Small business people dealing with big business people always have the same fear–what if they just stiff me. You know going in that there are some big businesses that simply factor into their financials that the businesses will get away with stiffing a percentage of their contractors with claims of unsatisfactory work daring the small business to sue. Claims that may be trumped up, so to speak.
Some–not all surely, but some–Silicon Valley companies have taken this “pay them when they sue” mentality to it’s logical conclusion under the guise of the faux “DMCA license” based on sheer bargaining power. At least the real estate developer stiffing contractors on trumped up claims did actually hire the contractor with a promise to pay.
The Silicon Valley version of “pay them if they sue” is wrapped in the cant of Valley Boy catechism and the leap of faith to “the machines made me do it” or “disruption” resulting in the gospel of “permissionless innovation”. That’s the trumped up theory that allows the “disruptor” to just take the contractor’s labor and materials without negotiating a contract or paying a dime and then saying “so sue me” and my $20 billion valuation.
UK artist Kate Nash recently called out Snapchat in a viral tweet for profiting themselves from a trumped up license
David Lowery called out Facebook for essentially doing the same thing starting the “#F*CKTHEZUCK” hashtag.
Remember–Snapchat and Facebook, two massive Silicon Valley darlings, have NO licenses and REFUSE to negotiate. (Google does get licenses for some of its platforms like YouTube but is also busily serving millions of NOIs on the Copyright Office to use songs without paying royalties and also gaslighting the UK music industry with yet another meaningless “voluntary” code of conduct for the billions of takedown notices Google receives for search that Google refuses to fix.)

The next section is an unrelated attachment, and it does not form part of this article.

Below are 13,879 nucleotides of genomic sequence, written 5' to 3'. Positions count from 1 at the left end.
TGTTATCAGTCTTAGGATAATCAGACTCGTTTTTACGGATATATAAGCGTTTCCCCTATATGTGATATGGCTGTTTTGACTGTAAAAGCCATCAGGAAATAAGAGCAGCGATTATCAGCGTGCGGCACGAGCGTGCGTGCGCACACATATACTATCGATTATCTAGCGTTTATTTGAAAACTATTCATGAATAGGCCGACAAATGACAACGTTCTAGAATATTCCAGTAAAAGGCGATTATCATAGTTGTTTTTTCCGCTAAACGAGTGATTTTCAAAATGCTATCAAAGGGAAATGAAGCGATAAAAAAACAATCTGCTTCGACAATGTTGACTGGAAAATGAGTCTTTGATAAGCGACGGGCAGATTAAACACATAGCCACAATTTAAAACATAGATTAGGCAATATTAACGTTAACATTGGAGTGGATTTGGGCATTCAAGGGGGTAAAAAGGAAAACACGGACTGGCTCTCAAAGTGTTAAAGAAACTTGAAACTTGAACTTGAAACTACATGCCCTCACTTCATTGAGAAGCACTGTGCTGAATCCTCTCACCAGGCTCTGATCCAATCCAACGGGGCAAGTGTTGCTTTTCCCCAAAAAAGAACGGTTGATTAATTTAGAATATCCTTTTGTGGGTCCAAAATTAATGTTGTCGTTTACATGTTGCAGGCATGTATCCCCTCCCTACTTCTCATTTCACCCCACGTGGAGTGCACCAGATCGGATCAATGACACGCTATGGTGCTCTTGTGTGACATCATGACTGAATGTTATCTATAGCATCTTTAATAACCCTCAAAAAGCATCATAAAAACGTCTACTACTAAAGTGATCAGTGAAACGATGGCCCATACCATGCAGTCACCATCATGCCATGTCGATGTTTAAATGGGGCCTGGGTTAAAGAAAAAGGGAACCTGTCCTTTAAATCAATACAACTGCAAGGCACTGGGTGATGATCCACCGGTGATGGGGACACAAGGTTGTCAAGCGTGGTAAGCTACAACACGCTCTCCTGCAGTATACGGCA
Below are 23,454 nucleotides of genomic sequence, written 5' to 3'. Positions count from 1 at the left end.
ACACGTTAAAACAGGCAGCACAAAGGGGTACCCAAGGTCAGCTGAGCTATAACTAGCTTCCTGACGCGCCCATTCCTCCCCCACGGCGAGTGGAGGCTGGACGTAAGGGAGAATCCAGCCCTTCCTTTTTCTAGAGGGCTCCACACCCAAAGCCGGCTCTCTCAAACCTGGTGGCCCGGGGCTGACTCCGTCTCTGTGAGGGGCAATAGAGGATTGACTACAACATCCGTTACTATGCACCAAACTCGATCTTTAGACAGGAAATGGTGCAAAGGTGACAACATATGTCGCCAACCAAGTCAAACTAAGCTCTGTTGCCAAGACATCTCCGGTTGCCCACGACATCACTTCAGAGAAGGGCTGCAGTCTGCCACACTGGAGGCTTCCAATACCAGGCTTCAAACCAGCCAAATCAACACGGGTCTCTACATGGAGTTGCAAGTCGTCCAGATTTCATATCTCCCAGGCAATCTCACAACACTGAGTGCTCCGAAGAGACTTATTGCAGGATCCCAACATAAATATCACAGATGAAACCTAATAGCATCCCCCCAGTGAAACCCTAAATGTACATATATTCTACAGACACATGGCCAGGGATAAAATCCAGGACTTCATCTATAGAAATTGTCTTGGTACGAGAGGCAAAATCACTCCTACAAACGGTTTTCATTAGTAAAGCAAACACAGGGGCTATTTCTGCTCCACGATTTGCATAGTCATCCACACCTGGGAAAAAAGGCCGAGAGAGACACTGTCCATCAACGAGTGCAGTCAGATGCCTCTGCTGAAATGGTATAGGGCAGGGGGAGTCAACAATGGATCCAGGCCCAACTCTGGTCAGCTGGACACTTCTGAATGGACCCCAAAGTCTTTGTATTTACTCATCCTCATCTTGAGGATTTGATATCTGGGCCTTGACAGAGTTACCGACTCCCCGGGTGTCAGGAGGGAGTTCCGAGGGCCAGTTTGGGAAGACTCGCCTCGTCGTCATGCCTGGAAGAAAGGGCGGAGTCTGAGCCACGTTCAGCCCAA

Kate Nash has put her finger on the key factor in the greatest income transfer of all time–it’s not that the music is free because it is without value, it is free because it is stolen using a trumped up legal theory based on loophole seeking behavior in a legacy statutory construct. Nobody ever intended for the “safe harbors” to be used to trump up a nonexistent “license held in place by unequal bargaining power.
As Beggars Group Chairman Martin Mills said in his keynote at Canadian Music Week:
[An] imbalance I want to talk about is the safe harbour provisions, and similar terms in other countries. They were introduced, with some foresight, by the legislators in the USA framing the DMCA, to provide a notice and take down procedure for unlicensed content. But the legislation has been distorted into a protective wall behind which cyberlockers and torrent sites, and companies such as YouTube and Grooveshark, operate.
The original intent was to protect reasonable people acting reasonably from falling foul of the law, to enable the digital economy to grow without “ gotcha “ law suits against ISP’s who had no idea that their networks were being used for infringement. They were not intended to provide fortress walls behind which companies could build billion dollar businesses on content that had not been cleared. They were never intended to become a de facto “ licence “.
Kate Nash said it best: “But where’s my paycheck?”